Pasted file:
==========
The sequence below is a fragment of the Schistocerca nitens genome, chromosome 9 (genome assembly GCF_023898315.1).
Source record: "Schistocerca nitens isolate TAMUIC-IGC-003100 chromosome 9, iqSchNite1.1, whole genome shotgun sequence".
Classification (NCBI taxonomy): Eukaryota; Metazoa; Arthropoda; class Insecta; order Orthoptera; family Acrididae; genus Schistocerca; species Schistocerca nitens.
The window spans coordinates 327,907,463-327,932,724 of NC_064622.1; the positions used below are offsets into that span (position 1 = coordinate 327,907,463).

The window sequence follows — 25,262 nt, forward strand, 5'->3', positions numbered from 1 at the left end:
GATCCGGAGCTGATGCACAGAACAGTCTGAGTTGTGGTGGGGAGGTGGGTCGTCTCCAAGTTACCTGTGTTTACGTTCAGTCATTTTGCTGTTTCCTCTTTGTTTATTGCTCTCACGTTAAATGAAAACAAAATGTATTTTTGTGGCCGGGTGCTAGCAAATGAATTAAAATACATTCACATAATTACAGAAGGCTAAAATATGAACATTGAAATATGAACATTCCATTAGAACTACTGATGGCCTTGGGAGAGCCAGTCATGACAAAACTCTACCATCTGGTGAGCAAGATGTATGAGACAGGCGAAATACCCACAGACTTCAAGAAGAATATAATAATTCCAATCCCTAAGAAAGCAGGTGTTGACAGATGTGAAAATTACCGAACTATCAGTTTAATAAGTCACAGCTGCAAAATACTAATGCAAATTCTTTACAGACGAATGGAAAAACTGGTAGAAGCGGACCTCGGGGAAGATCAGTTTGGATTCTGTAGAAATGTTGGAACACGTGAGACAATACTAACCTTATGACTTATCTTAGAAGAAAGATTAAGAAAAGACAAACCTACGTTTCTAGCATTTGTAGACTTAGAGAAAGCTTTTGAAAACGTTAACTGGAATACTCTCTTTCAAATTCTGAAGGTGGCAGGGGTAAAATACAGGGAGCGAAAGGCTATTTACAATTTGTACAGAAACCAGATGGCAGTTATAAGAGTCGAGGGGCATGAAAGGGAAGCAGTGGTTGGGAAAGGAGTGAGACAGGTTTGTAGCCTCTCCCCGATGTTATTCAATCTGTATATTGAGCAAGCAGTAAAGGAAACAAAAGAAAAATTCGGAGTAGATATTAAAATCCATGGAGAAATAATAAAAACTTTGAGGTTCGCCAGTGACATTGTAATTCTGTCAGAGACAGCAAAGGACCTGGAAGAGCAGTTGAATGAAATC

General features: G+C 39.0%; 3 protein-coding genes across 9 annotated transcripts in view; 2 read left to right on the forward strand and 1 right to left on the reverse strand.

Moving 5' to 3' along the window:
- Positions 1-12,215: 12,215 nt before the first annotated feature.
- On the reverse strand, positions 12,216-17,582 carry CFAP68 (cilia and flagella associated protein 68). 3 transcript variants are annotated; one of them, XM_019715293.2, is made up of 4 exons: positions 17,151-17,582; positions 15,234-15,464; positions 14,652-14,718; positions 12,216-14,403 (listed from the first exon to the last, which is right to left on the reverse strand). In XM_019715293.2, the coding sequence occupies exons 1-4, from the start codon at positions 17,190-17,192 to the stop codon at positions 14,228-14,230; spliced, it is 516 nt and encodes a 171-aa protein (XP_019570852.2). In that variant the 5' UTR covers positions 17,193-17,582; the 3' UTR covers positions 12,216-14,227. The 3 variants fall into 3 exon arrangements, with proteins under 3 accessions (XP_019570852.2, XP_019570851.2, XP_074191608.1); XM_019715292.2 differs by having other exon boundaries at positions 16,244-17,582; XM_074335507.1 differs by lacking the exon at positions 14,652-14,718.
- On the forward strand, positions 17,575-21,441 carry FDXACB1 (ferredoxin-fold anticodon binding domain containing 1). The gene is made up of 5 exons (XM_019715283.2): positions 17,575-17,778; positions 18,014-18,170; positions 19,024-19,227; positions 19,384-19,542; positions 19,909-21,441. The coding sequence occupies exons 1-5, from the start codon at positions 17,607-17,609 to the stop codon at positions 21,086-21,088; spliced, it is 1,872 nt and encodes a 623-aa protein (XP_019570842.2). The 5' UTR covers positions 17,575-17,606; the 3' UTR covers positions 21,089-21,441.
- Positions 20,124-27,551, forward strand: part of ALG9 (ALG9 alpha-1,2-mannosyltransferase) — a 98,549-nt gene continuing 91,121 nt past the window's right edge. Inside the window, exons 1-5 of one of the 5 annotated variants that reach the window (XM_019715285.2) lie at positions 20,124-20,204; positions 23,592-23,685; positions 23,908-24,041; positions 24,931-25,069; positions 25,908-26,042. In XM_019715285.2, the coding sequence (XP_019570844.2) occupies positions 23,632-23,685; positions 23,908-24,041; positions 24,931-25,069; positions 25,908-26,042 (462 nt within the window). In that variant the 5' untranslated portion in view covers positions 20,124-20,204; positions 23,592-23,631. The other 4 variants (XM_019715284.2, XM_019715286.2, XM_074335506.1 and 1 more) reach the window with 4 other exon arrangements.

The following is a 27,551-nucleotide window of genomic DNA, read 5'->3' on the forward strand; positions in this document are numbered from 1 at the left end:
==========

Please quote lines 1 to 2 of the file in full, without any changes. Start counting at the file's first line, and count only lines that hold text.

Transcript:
The sequence below is a fragment of the Schistocerca nitens genome, chromosome 9 (genome assembly GCF_023898315.1).
Source record: "Schistocerca nitens isolate TAMUIC-IGC-003100 chromosome 9, iqSchNite1.1, whole genome shotgun sequence".